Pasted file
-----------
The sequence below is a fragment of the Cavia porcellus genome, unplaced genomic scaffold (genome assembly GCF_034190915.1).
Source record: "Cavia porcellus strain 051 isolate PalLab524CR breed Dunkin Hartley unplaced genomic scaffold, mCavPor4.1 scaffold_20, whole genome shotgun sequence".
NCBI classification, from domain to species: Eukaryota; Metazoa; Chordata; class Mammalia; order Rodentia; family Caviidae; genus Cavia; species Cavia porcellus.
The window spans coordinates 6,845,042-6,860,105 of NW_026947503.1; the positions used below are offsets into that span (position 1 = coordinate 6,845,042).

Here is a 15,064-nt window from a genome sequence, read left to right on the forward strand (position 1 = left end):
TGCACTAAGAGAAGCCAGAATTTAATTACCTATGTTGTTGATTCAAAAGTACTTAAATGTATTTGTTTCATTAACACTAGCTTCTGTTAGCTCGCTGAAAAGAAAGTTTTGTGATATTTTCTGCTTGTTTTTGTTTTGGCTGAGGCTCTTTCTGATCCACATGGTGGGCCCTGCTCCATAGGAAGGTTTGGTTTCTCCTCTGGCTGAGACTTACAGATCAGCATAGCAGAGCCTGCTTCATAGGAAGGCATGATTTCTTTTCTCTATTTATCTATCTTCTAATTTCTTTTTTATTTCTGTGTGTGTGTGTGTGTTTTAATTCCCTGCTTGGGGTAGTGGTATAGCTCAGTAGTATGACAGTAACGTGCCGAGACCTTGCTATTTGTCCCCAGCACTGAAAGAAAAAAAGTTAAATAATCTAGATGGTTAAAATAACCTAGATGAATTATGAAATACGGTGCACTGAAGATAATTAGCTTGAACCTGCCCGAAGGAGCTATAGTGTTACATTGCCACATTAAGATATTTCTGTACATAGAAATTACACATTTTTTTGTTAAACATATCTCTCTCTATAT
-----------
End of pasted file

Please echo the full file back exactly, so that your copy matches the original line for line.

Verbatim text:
The sequence below is a fragment of the Cavia porcellus genome, unplaced genomic scaffold (genome assembly GCF_034190915.1).
Source record: "Cavia porcellus strain 051 isolate PalLab524CR breed Dunkin Hartley unplaced genomic scaffold, mCavPor4.1 scaffold_20, whole genome shotgun sequence".
NCBI classification, from domain to species: Eukaryota; Metazoa; Chordata; class Mammalia; order Rodentia; family Caviidae; genus Cavia; species Cavia porcellus.
The window spans coordinates 6,845,042-6,860,105 of NW_026947503.1; the positions used below are offsets into that span (position 1 = coordinate 6,845,042).

Here is a 15,064-nt window from a genome sequence, read left to right on the forward strand (position 1 = left end):
TGCACTAAGAGAAGCCAGAATTTAATTACCTATGTTGTTGATTCAAAAGTACTTAAATGTATTTGTTTCATTAACACTAGCTTCTGTTAGCTCGCTGAAAAGAAAGTTTTGTGATATTTTCTGCTTGTTTTTGTTTTGGCTGAGGCTCTTTCTGATCCACATGGTGGGCCCTGCTCCATAGGAAGGTTTGGTTTCTCCTCTGGCTGAGACTTACAGATCAGCATAGCAGAGCCTGCTTCATAGGAAGGCATGATTTCTTTTCTCTATTTATCTATCTTCTAATTTCTTTTTTATTTCTGTGTGTGTGTGTGTGTTTTAATTCCCTGCTTGGGGTAGTGGTATAGCTCAGTAGTATGACAGTAACGTGCCGAGACCTTGCTATTTGTCCCCAGCACTGAAAGAAAAAAAGTTAAATAATCTAGATGGTTAAAATAACCTAGATGAATTATGAAATACGGTGCACTGAAGATAATTAGCTTGAACCTGCCCGAAGGAGCTATAGTGTTACATTGCCACATTAAGATATTTCTGTACATAGAAATTACACATTTTTTTGTTAAACATATCTCTCTCTATAT